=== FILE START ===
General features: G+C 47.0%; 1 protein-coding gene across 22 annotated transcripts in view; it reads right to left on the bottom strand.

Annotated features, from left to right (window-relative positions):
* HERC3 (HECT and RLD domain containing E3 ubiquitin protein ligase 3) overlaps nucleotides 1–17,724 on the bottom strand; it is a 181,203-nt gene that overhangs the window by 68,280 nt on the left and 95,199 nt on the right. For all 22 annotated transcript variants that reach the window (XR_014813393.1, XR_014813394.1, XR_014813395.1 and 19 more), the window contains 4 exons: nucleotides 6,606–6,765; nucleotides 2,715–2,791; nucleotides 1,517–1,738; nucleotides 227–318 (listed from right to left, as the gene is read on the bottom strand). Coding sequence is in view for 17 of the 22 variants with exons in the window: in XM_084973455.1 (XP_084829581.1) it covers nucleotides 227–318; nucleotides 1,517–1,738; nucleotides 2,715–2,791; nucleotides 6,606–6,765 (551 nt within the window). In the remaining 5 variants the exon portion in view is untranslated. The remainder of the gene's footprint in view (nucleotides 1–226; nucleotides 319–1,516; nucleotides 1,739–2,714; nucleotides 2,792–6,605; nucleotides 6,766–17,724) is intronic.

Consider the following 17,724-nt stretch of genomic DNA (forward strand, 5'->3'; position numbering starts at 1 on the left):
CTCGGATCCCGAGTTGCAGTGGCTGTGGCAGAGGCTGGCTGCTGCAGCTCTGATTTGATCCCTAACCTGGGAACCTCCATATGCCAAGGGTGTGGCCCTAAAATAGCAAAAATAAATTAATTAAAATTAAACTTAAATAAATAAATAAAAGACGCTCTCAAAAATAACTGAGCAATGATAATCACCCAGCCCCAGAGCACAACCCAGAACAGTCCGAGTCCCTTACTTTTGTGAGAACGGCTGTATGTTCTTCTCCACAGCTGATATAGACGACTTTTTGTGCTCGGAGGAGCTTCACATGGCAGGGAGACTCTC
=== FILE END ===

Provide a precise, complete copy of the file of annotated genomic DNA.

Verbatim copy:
General features: G+C 47.0%; 1 protein-coding gene across 22 annotated transcripts in view; it reads right to left on the bottom strand.

Annotated features, from left to right (window-relative positions):
* HERC3 (HECT and RLD domain containing E3 ubiquitin protein ligase 3) overlaps nucleotides 1–17,724 on the bottom strand; it is a 181,203-nt gene that overhangs the window by 68,280 nt on the left and 95,199 nt on the right. For all 22 annotated transcript variants that reach the window (XR_014813393.1, XR_014813394.1, XR_014813395.1 and 19 more), the window contains 4 exons: nucleotides 6,606–6,765; nucleotides 2,715–2,791; nucleotides 1,517–1,738; nucleotides 227–318 (listed from right to left, as the gene is read on the bottom strand). Coding sequence is in view for 17 of the 22 variants with exons in the window: in XM_084973455.1 (XP_084829581.1) it covers nucleotides 227–318; nucleotides 1,517–1,738; nucleotides 2,715–2,791; nucleotides 6,606–6,765 (551 nt within the window). In the remaining 5 variants the exon portion in view is untranslated. The remainder of the gene's footprint in view (nucleotides 1–226; nucleotides 319–1,516; nucleotides 1,739–2,714; nucleotides 2,792–6,605; nucleotides 6,766–17,724) is intronic.

Consider the following 17,724-nt stretch of genomic DNA (forward strand, 5'->3'; position numbering starts at 1 on the left):
CTCGGATCCCGAGTTGCAGTGGCTGTGGCAGAGGCTGGCTGCTGCAGCTCTGATTTGATCCCTAACCTGGGAACCTCCATATGCCAAGGGTGTGGCCCTAAAATAGCAAAAATAAATTAATTAAAATTAAACTTAAATAAATAAATAAAAGACGCTCTCAAAAATAACTGAGCAATGATAATCACCCAGCCCCAGAGCACAACCCAGAACAGTCCGAGTCCCTTACTTTTGTGAGAACGGCTGTATGTTCTTCTCCACAGCTGATATAGACGACTTTTTGTGCTCGGAGGAGCTTCACATGGCAGGGAGACTCTC